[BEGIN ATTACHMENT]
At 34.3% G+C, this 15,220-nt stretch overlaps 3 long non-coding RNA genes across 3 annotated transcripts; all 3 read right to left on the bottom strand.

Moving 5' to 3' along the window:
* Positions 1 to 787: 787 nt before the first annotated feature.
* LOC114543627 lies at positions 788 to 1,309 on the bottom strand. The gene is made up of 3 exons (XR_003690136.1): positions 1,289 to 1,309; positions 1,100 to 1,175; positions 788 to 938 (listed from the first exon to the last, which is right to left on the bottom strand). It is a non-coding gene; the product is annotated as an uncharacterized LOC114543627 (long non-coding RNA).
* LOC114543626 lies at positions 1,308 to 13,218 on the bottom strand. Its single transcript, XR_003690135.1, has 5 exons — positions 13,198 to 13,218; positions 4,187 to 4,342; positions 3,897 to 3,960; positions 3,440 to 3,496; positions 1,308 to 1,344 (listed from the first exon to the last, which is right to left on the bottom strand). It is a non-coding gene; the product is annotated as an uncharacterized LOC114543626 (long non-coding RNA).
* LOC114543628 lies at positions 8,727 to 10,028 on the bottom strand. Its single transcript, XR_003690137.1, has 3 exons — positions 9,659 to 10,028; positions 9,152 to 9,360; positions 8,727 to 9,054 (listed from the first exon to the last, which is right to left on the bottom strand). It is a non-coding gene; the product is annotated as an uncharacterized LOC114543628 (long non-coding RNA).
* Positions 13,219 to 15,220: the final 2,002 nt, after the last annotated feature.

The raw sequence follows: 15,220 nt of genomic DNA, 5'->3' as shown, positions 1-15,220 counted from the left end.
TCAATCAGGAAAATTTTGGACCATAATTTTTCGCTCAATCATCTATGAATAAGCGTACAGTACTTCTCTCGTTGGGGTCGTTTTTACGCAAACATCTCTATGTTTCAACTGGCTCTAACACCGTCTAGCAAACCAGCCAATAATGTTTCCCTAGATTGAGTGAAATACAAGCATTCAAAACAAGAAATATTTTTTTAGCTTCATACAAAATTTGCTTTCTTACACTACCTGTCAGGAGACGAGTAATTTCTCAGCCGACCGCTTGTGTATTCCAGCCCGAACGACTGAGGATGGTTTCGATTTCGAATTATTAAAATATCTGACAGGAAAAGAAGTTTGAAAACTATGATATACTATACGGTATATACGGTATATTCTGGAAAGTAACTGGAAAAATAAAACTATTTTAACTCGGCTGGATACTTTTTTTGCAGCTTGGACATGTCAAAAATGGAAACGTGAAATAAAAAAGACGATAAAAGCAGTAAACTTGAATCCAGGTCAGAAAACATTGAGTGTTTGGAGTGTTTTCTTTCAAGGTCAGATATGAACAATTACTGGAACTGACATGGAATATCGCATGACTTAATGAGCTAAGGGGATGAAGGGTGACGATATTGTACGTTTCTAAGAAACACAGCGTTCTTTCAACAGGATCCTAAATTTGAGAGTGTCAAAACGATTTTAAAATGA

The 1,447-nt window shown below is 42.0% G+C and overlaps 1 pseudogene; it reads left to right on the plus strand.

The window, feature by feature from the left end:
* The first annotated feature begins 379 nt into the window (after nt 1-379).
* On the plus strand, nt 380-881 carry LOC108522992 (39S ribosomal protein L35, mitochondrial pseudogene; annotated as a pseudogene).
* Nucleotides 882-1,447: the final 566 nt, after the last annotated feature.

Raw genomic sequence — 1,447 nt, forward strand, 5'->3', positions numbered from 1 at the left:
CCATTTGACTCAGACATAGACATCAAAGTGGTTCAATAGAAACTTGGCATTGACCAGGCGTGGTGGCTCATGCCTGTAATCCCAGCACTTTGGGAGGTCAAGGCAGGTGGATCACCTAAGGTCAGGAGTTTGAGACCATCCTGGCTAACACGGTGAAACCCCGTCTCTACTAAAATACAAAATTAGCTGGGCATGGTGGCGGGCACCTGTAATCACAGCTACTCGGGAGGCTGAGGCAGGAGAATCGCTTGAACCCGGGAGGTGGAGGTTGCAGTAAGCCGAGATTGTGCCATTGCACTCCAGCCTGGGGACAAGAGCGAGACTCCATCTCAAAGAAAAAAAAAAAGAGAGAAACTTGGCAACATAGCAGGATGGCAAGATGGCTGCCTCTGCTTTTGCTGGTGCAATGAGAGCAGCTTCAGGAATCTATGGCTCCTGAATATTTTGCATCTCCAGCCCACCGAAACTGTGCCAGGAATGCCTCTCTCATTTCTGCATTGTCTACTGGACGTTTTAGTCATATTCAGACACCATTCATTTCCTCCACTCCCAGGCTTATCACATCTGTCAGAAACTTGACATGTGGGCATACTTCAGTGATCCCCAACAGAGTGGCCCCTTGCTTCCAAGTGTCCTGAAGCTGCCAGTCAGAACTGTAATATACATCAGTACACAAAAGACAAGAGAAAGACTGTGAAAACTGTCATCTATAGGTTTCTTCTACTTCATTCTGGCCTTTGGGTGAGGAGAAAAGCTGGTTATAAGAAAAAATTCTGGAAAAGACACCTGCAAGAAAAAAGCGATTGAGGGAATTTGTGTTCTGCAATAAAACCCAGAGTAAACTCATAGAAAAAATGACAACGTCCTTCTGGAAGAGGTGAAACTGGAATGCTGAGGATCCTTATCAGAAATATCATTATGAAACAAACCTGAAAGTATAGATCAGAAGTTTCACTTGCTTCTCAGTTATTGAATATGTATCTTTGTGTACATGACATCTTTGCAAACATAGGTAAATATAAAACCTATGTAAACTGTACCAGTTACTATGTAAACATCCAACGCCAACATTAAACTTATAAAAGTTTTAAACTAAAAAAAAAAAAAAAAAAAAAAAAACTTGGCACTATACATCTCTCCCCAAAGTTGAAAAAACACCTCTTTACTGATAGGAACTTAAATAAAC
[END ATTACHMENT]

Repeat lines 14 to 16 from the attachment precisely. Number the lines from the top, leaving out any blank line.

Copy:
* Nucleotides 882-1,447: the final 566 nt, after the last annotated feature.

Raw genomic sequence — 1,447 nt, forward strand, 5'->3', positions numbered from 1 at the left:
CCATTTGACTCAGACATAGACATCAAAGTGGTTCAATAGAAACTTGGCATTGACCAGGCGTGGTGGCTCATGCCTGTAATCCCAGCACTTTGGGAGGTCAAGGCAGGTGGATCACCTAAGGTCAGGAGTTTGAGACCATCCTGGCTAACACGGTGAAACCCCGTCTCTACTAAAATACAAAATTAGCTGGGCATGGTGGCGGGCACCTGTAATCACAGCTACTCGGGAGGCTGAGGCAGGAGAATCGCTTGAACCCGGGAGGTGGAGGTTGCAGTAAGCCGAGATTGTGCCATTGCACTCCAGCCTGGGGACAAGAGCGAGACTCCATCTCAAAGAAAAAAAAAAAGAGAGAAACTTGGCAACATAGCAGGATGGCAAGATGGCTGCCTCTGCTTTTGCTGGTGCAATGAGAGCAGCTTCAGGAATCTATGGCTCCTGAATATTTTGCATCTCCAGCCCACCGAAACTGTGCCAGGAATGCCTCTCTCATTTCTGCATTGTCTACTGGACGTTTTAGTCATATTCAGACACCATTCATTTCCTCCACTCCCAGGCTTATCACATCTGTCAGAAACTTGACATGTGGGCATACTTCAGTGATCCCCAACAGAGTGGCCCCTTGCTTCCAAGTGTCCTGAAGCTGCCAGTCAGAACTGTAATATACATCAGTACACAAAAGACAAGAGAAAGACTGTGAAAACTGTCATCTATAGGTTTCTTCTACTTCATTCTGGCCTTTGGGTGAGGAGAAAAGCTGGTTATAAGAAAAAATTCTGGAAAAGACACCTGCAAGAAAAAAGCGATTGAGGGAATTTGTGTTCTGCAATAAAACCCAGAGTAAACTCATAGAAAAAATGACAACGTCCTTCTGGAAGAGGTGAAACTGGAATGCTGAGGATCCTTATCAGAAATATCATTATGAAACAAACCTGAAAGTATAGATCAGAAGTTTCACTTGCTTCTCAGTTATTGAATATGTATCTTTGTGTACATGACATCTTTGCAAACATAGGTAAATATAAAACCTATGTAAACTGTACCAGTTACTATGTAAACATCCAACGCCAACATTAAACTTATAAAAGTTTTAAACTAAAAAAAAAAAAAAAAAAAAAAAAACTTGGCACTATACATCTCTCCCCAAAGTTGAAAAAACACCTCTTTACTGATAGGAACTTAAATAAAC